When I step out of the shower my favorite thing to do is to dig my face into my towel and breath in through my nose. I smell my home, my life, clean, comfort. When I was near the shore I smelled beach, moisture, vacation, humidity. Life is wonderful and heartbreaking, amazing and fleeting.
I’m sitting in a room surrounded by treasured belongings that were once my husband’s aunt’s. The wooden trinkets and books make me feel she is actually here with me. The photo albums I made for her are now here. I can’t read the lines I wrote to her inside of those albums without fighting the sadness away. Holding her antique books makes me want to sit and read every page, touch each leather binding.
All of the special things we accumulate in life; one day they will be left behind. Special and treasured as the keep sakes are, they symbolize our defeated impermanence and the victorious passing of time. I know the glass is half full, none of it escapes me, not the blessings nor the heartaches. Still we are all going to be gone one day and the beautifully bound leather books will be here with the ivory candle sticks and the small wooden horse.
I once visited a friend who was moving into a house that came with all of the belongings of the deceased woman who lived in it prior to my friend purchasing it. The woman who had passed away had no one to claim her belongings, not one living family member or dear friend. My daughter asked if she could keep a few things she liked that day and when I see those things I am reminded of that woman who died alone. That woman’s white and blue painted cookie tin is in our kitchen and when it catches my eye it speaks to me.
“Loss and Possession, Death and Life are one,
There falls no shadow where there shines no sun.”
-Hilaire Belloc (1870-1953)
“You always think you have more time” I told my mother in law. “No,” she disagreed “not at our age, people have died much younger.” So sad and undeniably part of being human. My brother in law recently went through the pain of losing his younger brother, the hurt from that loss unimaginable. A long time friend in the community passed away recently and it’s still shocking to think he isn’t here. Death is such a definitive part of life and yet it’s so difficult to reconcile. Since our aunt passed away last week we have been walking around numb and dazed. Monday and all of the responsibilities of life called so here we are, pushing on as everyone says “she would want us to do,” and of course as we must. My Mom said “she was called back to heaven to do other work there” and I think of her having no idea she was about to leave and wonder how that can be. It is so heart wrenching that she will not be with us that I don’t even want to think about future family time without her. I know she would want us to have those times, celebrate life and be happy. Maybe missing her so much is selfish. Meanwhile believing in our destiny and putting faith in what God has planned for us is everything, so why then does it hurt so much, why aren’t we programmed to have a resistance to this sadness and heartache. The human condition, I guess, the lessons and growth and reasons we’re here. My husband said “it’s all part of the journey” but it didn’t make me feel better either. During the night when I toss and turn, each time waking up and thinking “it’s true, she is gone” I think of the Mom in town who lost her husband unexpectedly last year or the children who went to school at Sandy Hook in December. So much pain yet such a real part of this life. My sister says to focus on the beautiful blessings around us and of course this is true, and I am so grateful, but it doesn’t lessen the pain. She wasn’t my aunt for my life time and yet an amazing, loving person can touch your heart so deeply. I’m the first to say “appreciate each day” however, the loss weighs a million pounds and it’s on my shoulders, on my neck muscles, behind my sore eyes. Thinking of the last phone call, the last email, the last letter, why did that have to be the last one, but of course I know the rational reasons. “My dear—…We leave on Friday—…I wish all of you were going with us—… Much love.” -smilingbug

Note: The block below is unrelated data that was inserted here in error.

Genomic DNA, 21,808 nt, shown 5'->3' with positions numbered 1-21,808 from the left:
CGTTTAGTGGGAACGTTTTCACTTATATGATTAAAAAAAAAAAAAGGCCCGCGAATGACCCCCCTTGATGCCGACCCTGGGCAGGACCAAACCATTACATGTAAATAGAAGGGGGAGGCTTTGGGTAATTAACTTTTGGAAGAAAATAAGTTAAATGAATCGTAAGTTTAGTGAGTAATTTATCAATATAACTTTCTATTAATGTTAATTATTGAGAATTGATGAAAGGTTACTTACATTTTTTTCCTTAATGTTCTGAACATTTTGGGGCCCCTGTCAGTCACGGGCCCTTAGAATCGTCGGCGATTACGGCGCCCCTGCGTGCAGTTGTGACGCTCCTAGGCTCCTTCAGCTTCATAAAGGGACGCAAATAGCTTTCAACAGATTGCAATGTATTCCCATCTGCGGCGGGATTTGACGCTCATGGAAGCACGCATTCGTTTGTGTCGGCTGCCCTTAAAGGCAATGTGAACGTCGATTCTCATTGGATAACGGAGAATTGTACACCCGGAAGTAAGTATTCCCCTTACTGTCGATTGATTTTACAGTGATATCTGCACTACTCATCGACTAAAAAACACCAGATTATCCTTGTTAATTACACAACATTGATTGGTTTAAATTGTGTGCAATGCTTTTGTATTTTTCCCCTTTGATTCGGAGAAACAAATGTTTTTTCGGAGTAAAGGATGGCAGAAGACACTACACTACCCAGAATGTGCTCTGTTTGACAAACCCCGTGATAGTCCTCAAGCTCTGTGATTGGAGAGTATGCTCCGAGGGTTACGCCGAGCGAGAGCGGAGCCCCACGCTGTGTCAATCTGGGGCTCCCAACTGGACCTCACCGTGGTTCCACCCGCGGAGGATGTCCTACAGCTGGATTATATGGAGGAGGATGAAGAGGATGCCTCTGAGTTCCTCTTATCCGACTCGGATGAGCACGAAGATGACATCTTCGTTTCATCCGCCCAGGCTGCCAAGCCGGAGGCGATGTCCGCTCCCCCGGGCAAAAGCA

Tis the day after Christmas and all through the apartment, not a creature was stirring except for counting many, many blessings- even the ones taken for granted most. I saw a report on one of the five quadruple amputees from the Iraq war and he said “something can always be worse, I could have no mobility at all.” That made me think of Eric LeGrand and his amazing positive attitude; he is such an inspiration. It also made me wonder about the other four quadruple amputee victims from this war so I googled them. I found the beautiful love story of Taylor Morris and his girlfriend. Just looking at those images you can feel how happy he is to be alive, incredibly courageous and strong. I also found Travis Mills’ story , talk about inner strength and human will. Recent news of Newtown, CT and other shooting rampages have caused a long pause in my reflection on life and these war heroes did that to me as well. Quadruple amputee Brendan Marrocco’s Dad said the “good thing” about their garage being flooded by Sandy was that it wasn’t finished yet. That is quite a lesson in seeing the glass half full. This morning I touched my husband’s face and appreciated my hand and fingers, I thought about the many people who can’t do that. Then I got on twitter and saw Brian Whelan’s re-tweets of bratty young people complaining about their Christmas gifts, tweets that make your jaw drop because they didn’t like their gifts or got a black Ipad instead of a white one. It’s easy to get complacent and take things for granted. Let’s remember our many blessings and be grateful. -smilingbug